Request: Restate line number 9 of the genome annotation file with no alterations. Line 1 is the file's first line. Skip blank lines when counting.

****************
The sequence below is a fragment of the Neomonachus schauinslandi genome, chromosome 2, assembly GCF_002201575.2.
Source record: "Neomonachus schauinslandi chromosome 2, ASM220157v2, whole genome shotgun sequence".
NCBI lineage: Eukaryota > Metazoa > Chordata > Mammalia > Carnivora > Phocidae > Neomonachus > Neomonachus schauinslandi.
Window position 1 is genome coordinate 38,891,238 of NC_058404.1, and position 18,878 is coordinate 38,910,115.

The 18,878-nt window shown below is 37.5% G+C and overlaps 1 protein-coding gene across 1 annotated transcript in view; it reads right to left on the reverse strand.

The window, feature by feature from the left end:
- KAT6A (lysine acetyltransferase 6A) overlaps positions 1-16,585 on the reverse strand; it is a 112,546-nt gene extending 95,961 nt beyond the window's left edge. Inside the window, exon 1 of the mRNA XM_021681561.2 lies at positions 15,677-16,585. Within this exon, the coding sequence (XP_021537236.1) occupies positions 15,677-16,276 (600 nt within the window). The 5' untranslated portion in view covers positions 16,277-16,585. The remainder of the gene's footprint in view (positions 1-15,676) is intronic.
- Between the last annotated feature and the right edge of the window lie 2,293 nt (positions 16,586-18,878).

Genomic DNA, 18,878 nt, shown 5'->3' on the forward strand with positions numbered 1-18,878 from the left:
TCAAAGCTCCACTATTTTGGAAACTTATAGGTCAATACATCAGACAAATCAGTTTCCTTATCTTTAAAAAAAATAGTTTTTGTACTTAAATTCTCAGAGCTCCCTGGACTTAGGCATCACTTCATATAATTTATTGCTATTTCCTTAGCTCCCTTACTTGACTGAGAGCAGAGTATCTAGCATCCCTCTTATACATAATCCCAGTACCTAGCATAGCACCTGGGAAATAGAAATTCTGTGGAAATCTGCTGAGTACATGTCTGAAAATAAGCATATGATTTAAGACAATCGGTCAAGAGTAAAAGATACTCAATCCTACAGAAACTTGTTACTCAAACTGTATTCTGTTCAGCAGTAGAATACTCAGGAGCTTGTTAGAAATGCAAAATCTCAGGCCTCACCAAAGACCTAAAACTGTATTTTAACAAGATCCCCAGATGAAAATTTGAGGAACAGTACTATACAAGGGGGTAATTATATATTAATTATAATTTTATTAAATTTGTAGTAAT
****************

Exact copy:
Genomic DNA, 18,878 nt, shown 5'->3' on the forward strand with positions numbered 1-18,878 from the left: